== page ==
Witness Offers Account of Snuol Slayings

Shortly before fleeing to the jungle for four months, the young farmer went with four or five other men to see his brother’s decomposed body, where it lay with two others off a logging road near Snuol in Kratie province.

The 23-year-old on Thursday offered the only first-hand ac­count in a tale of detention and execution in Kra­tie province, alleg­edly carried out by soldiers against political dissidents. He spoke in a Ph­nom Penh human rights office, where he is now in hiding.

Until now, reports on what has been happening around Snuol have come mainly from human rights workers and victims’ family members. Rights organizations are alleging the dead are evidence of a larger purge by soldiers in Snuol, whom they have accused of killing at least five people. The fates of nearly a dozen others who spent time in military custody in May remain un­known.

The young man knows what happened to at least three of the men—they were bound, blindfolded and shot several times each and left rotting behind a fallen log.

But he doesn’t know why it happened.

What the man could confirm was the events that played out in the weeks leading up to his brother’s death, when 31 men from his village were ordered to a military compound outside Snuol and held for almost a month following a meeting at the house of Son Peou, one of the three men found shot dead in the jungle.

The man was confused about why he had been called to the meeting in mid-April. He was told his name had been put on a list of members of the “Khmer Serey,” or Free Khmer, movement, a shadowy anti-government organization.

When asked Thursday if he understood what Khmer Serey is, the man said he knew nothing.

“I do not know anything about this,” he said.

But he heard he would get a lot of money for being on the list.

Rights workers and family members say the men were told they would receive $150 a month and a position with RCAF for “defecting” to the government.

The farmer said a man named Nuon Virak, an alleged representative of Khmer Serey, told them, “the military supported us and hoped we could be integrated with the government.”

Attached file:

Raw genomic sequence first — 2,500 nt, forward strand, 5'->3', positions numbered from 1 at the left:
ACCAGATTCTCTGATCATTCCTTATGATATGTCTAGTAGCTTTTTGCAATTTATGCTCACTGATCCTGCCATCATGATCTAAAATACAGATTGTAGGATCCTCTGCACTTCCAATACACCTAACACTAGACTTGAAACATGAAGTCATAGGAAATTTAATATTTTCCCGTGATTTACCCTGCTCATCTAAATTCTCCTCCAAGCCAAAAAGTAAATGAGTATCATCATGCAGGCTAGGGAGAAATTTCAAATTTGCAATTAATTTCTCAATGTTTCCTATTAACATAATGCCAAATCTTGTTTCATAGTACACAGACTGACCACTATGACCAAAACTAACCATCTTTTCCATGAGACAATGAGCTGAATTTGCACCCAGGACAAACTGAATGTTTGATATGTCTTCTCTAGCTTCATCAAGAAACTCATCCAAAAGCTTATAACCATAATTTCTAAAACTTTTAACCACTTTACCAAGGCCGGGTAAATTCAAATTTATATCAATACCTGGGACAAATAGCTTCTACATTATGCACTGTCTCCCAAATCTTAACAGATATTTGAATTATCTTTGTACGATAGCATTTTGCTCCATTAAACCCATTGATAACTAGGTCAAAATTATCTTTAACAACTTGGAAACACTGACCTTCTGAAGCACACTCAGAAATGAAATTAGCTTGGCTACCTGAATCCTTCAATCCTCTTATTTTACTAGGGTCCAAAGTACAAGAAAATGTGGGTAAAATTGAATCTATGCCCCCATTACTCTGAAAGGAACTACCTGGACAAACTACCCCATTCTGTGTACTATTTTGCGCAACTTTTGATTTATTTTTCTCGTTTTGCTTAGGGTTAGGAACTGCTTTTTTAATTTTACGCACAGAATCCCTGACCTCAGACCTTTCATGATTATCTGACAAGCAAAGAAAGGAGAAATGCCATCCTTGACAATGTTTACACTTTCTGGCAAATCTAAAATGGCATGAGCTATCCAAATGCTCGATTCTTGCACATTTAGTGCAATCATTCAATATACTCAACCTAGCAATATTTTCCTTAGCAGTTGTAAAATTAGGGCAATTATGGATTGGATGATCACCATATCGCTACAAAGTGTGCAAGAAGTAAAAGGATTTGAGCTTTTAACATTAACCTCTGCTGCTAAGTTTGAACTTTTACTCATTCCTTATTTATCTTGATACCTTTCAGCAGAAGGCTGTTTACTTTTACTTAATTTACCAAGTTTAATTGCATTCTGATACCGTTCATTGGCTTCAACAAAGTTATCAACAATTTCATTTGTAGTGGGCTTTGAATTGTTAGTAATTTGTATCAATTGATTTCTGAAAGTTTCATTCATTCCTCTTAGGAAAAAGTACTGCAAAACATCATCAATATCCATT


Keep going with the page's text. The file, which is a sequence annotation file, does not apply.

The government has routinely denied the existence of Khmer Serey as its organized opponent. Rights workers and some diplomatic officials say the military in Snuol may be using the alleged rebel group as a way to root out potential dissenters.

After the meeting, the man and the others were “invited” to the military compound at the intersection of National Road 7 and a logging-company road to await integration.

They were all also told to buy a gun, he said.

“The soldiers said they wanted every man on the list to have a gun. I didn’t go buy a gun, but I was told by Nuon Virak that he bought one for me. I never saw the gun though,” he said.

At the compound, he said the men were housed in two huts and not allowed to leave. “We were all very frightened. The soldiers didn’t tell us anything,” he said.

Those without weapons were photographed and sent home. A senior Snuol district police official said Sunday he received these 16 men and was told to release them to their families after they promised in writing not to join Khmer Serey again.

“The rest of us did nothing,” the young farmer said Thursday.

Almost 20 days later, the man was released from the compound with the remaining inmates after receiving neither money nor reintegration instructions.

Prior to that, he watched Nuon Virak being taken away with a younger brother-in-law. He also saw his brother and two other men get into a car with two soldiers and leave the compound.

It was the last time he would see his brother alive.

Three days after returning home, the man heard that Nuon Virak’s brother-in-law escaped the pickup truck driving the pair into the jungle, after overhearing a soldier say they would be killed “like monkeys.” The man also heard that his brother was dead.

After seeing his brother’s body, he heard from fellow villagers that commune police officers said those released from the compound would be killed. He said he hid in the jungle, cutting and selling bamboo to support himself.

It wasn’t until this month that the man, found by his brother’s widow, came out of the jungle and told his story. He is now waiting in Phnom Penh for rights workers to “guarantee his safety” back in his village of Khsim.

“I liked my brother very much,” he said. “That is why I’m trying to find justice for him.”



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